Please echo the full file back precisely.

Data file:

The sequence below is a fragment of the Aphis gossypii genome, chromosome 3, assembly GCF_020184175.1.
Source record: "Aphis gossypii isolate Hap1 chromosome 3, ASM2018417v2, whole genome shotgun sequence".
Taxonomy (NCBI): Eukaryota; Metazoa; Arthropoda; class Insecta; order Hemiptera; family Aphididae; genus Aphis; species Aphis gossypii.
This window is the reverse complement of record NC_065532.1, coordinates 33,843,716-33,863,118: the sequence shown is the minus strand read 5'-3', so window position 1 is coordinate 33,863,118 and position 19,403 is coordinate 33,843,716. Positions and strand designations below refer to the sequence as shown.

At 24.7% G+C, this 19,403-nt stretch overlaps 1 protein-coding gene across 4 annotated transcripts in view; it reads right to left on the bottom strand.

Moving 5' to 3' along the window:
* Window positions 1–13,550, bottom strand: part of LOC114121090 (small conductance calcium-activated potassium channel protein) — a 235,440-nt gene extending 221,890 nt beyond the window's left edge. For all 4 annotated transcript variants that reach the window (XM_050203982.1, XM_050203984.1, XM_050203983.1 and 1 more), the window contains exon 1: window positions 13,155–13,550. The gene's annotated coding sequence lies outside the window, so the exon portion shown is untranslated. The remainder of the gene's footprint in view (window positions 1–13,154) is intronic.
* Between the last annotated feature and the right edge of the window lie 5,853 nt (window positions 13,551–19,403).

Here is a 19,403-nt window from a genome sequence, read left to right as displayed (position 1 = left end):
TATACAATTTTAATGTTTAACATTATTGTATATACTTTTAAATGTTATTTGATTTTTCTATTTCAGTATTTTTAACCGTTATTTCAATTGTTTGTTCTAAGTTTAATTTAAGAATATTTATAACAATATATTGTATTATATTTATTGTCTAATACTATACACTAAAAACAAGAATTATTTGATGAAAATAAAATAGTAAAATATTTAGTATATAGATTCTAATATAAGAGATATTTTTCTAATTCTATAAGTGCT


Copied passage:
The sequence below is a fragment of the Aphis gossypii genome, chromosome 3, assembly GCF_020184175.1.
Source record: "Aphis gossypii isolate Hap1 chromosome 3, ASM2018417v2, whole genome shotgun sequence".
Taxonomy (NCBI): Eukaryota; Metazoa; Arthropoda; class Insecta; order Hemiptera; family Aphididae; genus Aphis; species Aphis gossypii.
This window is the reverse complement of record NC_065532.1, coordinates 33,843,716-33,863,118: the sequence shown is the minus strand read 5'-3', so window position 1 is coordinate 33,863,118 and position 19,403 is coordinate 33,843,716. Positions and strand designations below refer to the sequence as shown.

At 24.7% G+C, this 19,403-nt stretch overlaps 1 protein-coding gene across 4 annotated transcripts in view; it reads right to left on the bottom strand.

Moving 5' to 3' along the window:
* Window positions 1–13,550, bottom strand: part of LOC114121090 (small conductance calcium-activated potassium channel protein) — a 235,440-nt gene extending 221,890 nt beyond the window's left edge. For all 4 annotated transcript variants that reach the window (XM_050203982.1, XM_050203984.1, XM_050203983.1 and 1 more), the window contains exon 1: window positions 13,155–13,550. The gene's annotated coding sequence lies outside the window, so the exon portion shown is untranslated. The remainder of the gene's footprint in view (window positions 1–13,154) is intronic.
* Between the last annotated feature and the right edge of the window lie 5,853 nt (window positions 13,551–19,403).

Here is a 19,403-nt window from a genome sequence, read left to right as displayed (position 1 = left end):
TATACAATTTTAATGTTTAACATTATTGTATATACTTTTAAATGTTATTTGATTTTTCTATTTCAGTATTTTTAACCGTTATTTCAATTGTTTGTTCTAAGTTTAATTTAAGAATATTTATAACAATATATTGTATTATATTTATTGTCTAATACTATACACTAAAAACAAGAATTATTTGATGAAAATAAAATAGTAAAATATTTAGTATATAGATTCTAATATAAGAGATATTTTTCTAATTCTATAAGTGCT